CR237 Beneficiary Nomination Insured’s nomination of beneficiary refused by insurer


Beneficiary Nomination

Insured’s nomination of beneficiary refused by insurer—remedies of disappointed beneficiary


Mr M took out a life policy on his own life, revocably nominating his daughter as beneficiary. The maturity date of the policy was 1 September 2005. An endorsement was subsequently issued in terms of which the insured’s friend, Ms K, was added as the second life insured though not as co-party to the contract. The endorsement also provided that the death benefit “…will now become available on the death of the last surviving insured life…”

Some time after the issue of the endorsement Mr M instructed the insurer to appoint Ms K as his beneficiary in place of his daughter. The insurer’s response was that:
“Ms K is already the co-life assured which means that when the original life insured passes away, the policy will continue in the name of Ms K, and therefore we cannot note the beneficiary.”

The insured did not apparently challenge the insurer’s refusal to record Ms K’s nomination nor did he take any other remedial measures to benefit his friend e.g. by ceding the policy to her.

Mr M died on 12 May 2005, and on his death the policy was treated as part of his estate. When it eventually matured some months later, the insurer paid the proceeds of the policy to the estate of the late Mr M, and the executor dealt with the proceeds in terms of his will.

Ms K lodged a complaint. She submitted that the insurer should have implemented Mr M’s proposed nomination of her as a beneficiary. She contended that had her nomination been implemented she would have received the policy’s proceeds upon maturity. The office considered her claim as a delictual claim for compensation of pure economic loss.


The insurer pointed out that the policy drew a distinction between death benefits, payable on the death of the life insured, and endowment benefits payable on maturity of the policy. The policy provision creating the rights of the beneficiary read as follows:
If the insured life should die, we will pay the death benefits of this policy to the beneficiary you have nominated. We will cancel the beneficiary nomination if: • you cede the policy to any third party; or you use your policy as security for a loan. We will also cancel or change the beneficiary nomination if you give us notice in writing. If a beneficiary is not nominated on the policy, we will pay the death benefits to the estate.”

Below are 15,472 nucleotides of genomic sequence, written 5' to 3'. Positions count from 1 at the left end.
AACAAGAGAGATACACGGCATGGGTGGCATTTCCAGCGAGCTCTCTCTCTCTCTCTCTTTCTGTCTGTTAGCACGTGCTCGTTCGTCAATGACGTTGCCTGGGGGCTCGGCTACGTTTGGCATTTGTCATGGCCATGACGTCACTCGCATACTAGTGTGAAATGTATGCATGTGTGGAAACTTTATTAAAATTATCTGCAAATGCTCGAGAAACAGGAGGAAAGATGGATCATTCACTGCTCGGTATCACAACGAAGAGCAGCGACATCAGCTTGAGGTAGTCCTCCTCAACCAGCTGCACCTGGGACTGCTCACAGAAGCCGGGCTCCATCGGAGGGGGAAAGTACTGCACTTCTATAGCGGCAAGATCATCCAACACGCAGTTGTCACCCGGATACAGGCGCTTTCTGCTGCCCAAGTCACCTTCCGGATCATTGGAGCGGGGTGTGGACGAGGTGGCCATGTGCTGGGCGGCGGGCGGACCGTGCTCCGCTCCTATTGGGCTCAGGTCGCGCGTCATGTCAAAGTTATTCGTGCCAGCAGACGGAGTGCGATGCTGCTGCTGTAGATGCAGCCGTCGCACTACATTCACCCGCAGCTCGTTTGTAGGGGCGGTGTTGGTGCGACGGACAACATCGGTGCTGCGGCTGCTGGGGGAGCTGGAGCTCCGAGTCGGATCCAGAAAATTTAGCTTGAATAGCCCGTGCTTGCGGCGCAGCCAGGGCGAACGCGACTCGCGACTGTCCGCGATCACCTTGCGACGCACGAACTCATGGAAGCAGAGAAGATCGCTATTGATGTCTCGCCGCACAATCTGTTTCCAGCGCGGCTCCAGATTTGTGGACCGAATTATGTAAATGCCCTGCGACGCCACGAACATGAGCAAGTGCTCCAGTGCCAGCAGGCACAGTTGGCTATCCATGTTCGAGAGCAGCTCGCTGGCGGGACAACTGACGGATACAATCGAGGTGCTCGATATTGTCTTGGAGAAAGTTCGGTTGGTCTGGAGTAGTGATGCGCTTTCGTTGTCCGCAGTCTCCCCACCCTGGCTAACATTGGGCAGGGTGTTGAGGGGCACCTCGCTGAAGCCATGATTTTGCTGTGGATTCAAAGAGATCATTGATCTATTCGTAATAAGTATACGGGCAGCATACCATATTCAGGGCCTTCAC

Based thereon the insurer contended that the policy merely conferred on the beneficiary a right to receive the death benefit and not the endowment benefit. Ms K would therefore not have been entitled to claim even if the insurer had implemented Mr M’s nomination of her. On the death of Mr M nothing became payable because Ms K, the second life insured, was still alive and a nomination in her favour would therefore have been to no avail. The endowment benefit would have become payable when the policy matured soon after the death of Mr M but by virtue of the policy provisions Ms K would not have had any right to that benefit. In the result, so the insurer contended, its conduct in refusing to give effect to Mr M’s instruction to nominate Ms K as a beneficiary had caused the complainant no real loss.


The office agreed with the insurer’s contentions and dismissed the complainant’s claim. The office was nevertheless of the opinion that at the time of Mr M’s request the insurer could easily have given effect to his avowed wish to benefit Ms K. This it could have done by suggesting an amendment of the policy provisions so as to cause Ms K to be entitled to the endowment benefit, which would not have prejudiced Mr M’s position in any way. By not advising Mr M to this effect the insurer failed to render proper service to its client. The office persuaded the insurer to pay to Ms K R10 000 as compensation for the inconvenience caused by its lack of service.